Hitler Diaries

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"Hitler's diaries discovered" – Stern's headline on 22 April 1983.

In April 1983, the West German news magazine Stern published excerpts from what purported to be the diaries of Adolf Hitler, known as the Hitler Diaries (German: Hitler-Tagebücher), which were subsequently revealed to be forgeries. The magazine had paid nearly 9 million German marks (US $3.8m) for the sixty small books, plus a "special volume" about Rudolf Hess' flight to the United Kingdom, covering the period from 1932 to 1945. In April 2013 Stern publisher Gruner + Jahr donated 58 volumes to the German Federal Archive in Coblenz. The House of the History of the Federal Republic in Bonn and the Police Museum in Hamburg received one volume each. The final volume had been auctioned off in Berlin to an anonymous buyer, who paid 6,500 euros for it in April 2004. [1]

"Discovery" of the diaries[edit]

On 22 April 1983, Stern announced that it had discovered the diaries.[2] Journalist Gerd Heidemann claimed to have received the diaries from East Germany, smuggled out by a "Dr. Fischer". The diaries were supposed to be part of a consignment of documents recovered from an aircraft crash in Börnersdorf near Dresden in April 1945.

Stern's parent company, Gruner + Jahr, collected the diaries in great secrecy over the course of more than 18 months. Three separate handwriting analyses were arranged, in Europe and the USA, of one page from one of the diaries; all the tests identified the writing as Hitler's. However, Gruner + Jahr delayed forensic analysis; and fear of leaks meant that no experts in World War II history were allowed more than cursory access to the diaries before publication. Two historians who did briefly see them, Hugh Trevor-Roper (later Baron Dacre of Glanton) and Gerhard Weinberg, were retained by Times Newspapers and Newsweek, respectively, to authenticate the diaries before bidding for the serialisation rights.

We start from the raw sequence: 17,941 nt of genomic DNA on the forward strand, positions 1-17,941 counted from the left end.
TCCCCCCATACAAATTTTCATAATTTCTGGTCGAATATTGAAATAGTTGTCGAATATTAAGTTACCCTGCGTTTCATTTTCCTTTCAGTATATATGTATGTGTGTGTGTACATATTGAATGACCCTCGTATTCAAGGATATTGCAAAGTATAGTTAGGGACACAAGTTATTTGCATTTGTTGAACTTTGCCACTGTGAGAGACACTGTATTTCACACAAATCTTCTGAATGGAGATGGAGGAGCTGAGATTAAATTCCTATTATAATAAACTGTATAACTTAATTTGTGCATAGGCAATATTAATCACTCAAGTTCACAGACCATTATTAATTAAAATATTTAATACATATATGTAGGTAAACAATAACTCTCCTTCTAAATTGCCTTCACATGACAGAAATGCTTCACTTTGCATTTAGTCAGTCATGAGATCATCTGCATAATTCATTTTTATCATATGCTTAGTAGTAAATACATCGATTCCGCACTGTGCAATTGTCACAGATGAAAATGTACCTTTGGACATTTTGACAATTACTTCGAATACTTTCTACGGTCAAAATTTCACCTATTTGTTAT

Trevor-Roper, an independent director of Times Newspapers, flew to Switzerland to see the diaries. Stern showed him not only the diary volumes, but a large archive of additional Hitler material, said to have been salvaged from the Börnersdorf crash along with the diaries. Trevor-Roper was convinced of the diaries' authenticity, writing in the next day's The Times that:

I am now satisfied that the documents are authentic; that the history of their wanderings since 1945 is true; and that the standard accounts of Hitler's writing habits, of his personality and, even, perhaps, of some public events, may in consequence have to be revised.[citation needed]

Discovery of the forgery[edit]

Many doubted the diaries' genuineness. Former German Chancellor Helmut Schmidt told a group "I just can't believe it's true". Skeptics thought that no one person could have forged 60 volumes, and believed that the East German and Soviet governments had faked the diaries to divide West Germany from its allies, or to earn Western hard currency.[3]

Doubts quickly emerged, and a press conference held to launch publication of the diaries on 25 April 1983 was a fiasco for Stern, as both Trevor-Roper and Weinberg qualified their previous endorsements, while writer David Irving held up photocopies of a fake Hitler diary that he said was from the same source as Stern's material.

Within two weeks, the West German Bundesarchiv revealed that the Hitler Diaries were "grotesquely superficial fakes" made on modern paper using modern ink and full of historical inaccuracies. The content had been largely copied from a book of Hitler's speeches, Max Domarus' Hitler: Speeches and Proclamations, with additional "personal" comments, and worse still, much of the "archive" that had impressed Trevor-Roper in Switzerland was also discovered to have been forged.[4] Dr Julius Grant in London confirmed this forensic analysis. The autograph expert Kenneth W. Rendell concluded the diaries were not particularly good fakes, calling them "bad forgeries but a great hoax", and stated that "with the exception of imitating Hitler's habit of slanting his writing diagonally as he wrote across the page, the forger failed to observe or to imitate the most fundamental characteristics of his handwriting."[5]